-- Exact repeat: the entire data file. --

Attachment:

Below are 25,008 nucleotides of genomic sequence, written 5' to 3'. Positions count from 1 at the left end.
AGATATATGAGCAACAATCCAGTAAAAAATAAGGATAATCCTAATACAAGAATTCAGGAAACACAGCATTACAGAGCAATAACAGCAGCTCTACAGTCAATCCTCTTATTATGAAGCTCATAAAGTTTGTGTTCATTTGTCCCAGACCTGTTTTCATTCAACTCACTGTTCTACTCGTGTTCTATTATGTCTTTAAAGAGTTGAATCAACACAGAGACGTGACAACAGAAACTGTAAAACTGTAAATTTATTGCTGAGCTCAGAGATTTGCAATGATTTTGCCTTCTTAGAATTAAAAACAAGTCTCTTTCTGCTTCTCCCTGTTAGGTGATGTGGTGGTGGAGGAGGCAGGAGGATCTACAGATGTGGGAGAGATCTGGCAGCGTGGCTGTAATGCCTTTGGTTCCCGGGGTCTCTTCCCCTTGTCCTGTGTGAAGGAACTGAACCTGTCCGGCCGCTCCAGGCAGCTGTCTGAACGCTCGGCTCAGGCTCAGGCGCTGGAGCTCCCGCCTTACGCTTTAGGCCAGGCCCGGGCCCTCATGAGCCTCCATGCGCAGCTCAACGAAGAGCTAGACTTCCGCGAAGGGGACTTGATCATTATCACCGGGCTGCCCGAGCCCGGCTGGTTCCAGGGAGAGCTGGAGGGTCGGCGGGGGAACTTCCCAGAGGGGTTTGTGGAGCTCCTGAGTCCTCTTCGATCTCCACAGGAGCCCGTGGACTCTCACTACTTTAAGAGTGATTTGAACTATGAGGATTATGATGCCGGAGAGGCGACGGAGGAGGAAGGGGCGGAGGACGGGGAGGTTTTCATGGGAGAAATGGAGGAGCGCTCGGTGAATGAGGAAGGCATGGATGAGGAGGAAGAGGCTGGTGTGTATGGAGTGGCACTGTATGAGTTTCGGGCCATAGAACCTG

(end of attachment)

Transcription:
Below are 25,008 nucleotides of genomic sequence, written 5' to 3'. Positions count from 1 at the left end.
AGATATATGAGCAACAATCCAGTAAAAAATAAGGATAATCCTAATACAAGAATTCAGGAAACACAGCATTACAGAGCAATAACAGCAGCTCTACAGTCAATCCTCTTATTATGAAGCTCATAAAGTTTGTGTTCATTTGTCCCAGACCTGTTTTCATTCAACTCACTGTTCTACTCGTGTTCTATTATGTCTTTAAAGAGTTGAATCAACACAGAGACGTGACAACAGAAACTGTAAAACTGTAAATTTATTGCTGAGCTCAGAGATTTGCAATGATTTTGCCTTCTTAGAATTAAAAACAAGTCTCTTTCTGCTTCTCCCTGTTAGGTGATGTGGTGGTGGAGGAGGCAGGAGGATCTACAGATGTGGGAGAGATCTGGCAGCGTGGCTGTAATGCCTTTGGTTCCCGGGGTCTCTTCCCCTTGTCCTGTGTGAAGGAACTGAACCTGTCCGGCCGCTCCAGGCAGCTGTCTGAACGCTCGGCTCAGGCTCAGGCGCTGGAGCTCCCGCCTTACGCTTTAGGCCAGGCCCGGGCCCTCATGAGCCTCCATGCGCAGCTCAACGAAGAGCTAGACTTCCGCGAAGGGGACTTGATCATTATCACCGGGCTGCCCGAGCCCGGCTGGTTCCAGGGAGAGCTGGAGGGTCGGCGGGGGAACTTCCCAGAGGGGTTTGTGGAGCTCCTGAGTCCTCTTCGATCTCCACAGGAGCCCGTGGACTCTCACTACTTTAAGAGTGATTTGAACTATGAGGATTATGATGCCGGAGAGGCGACGGAGGAGGAAGGGGCGGAGGACGGGGAGGTTTTCATGGGAGAAATGGAGGAGCGCTCGGTGAATGAGGAAGGCATGGATGAGGAGGAAGAGGCTGGTGTGTATGGAGTGGCACTGTATGAGTTTCGGGCCATAGAACCTG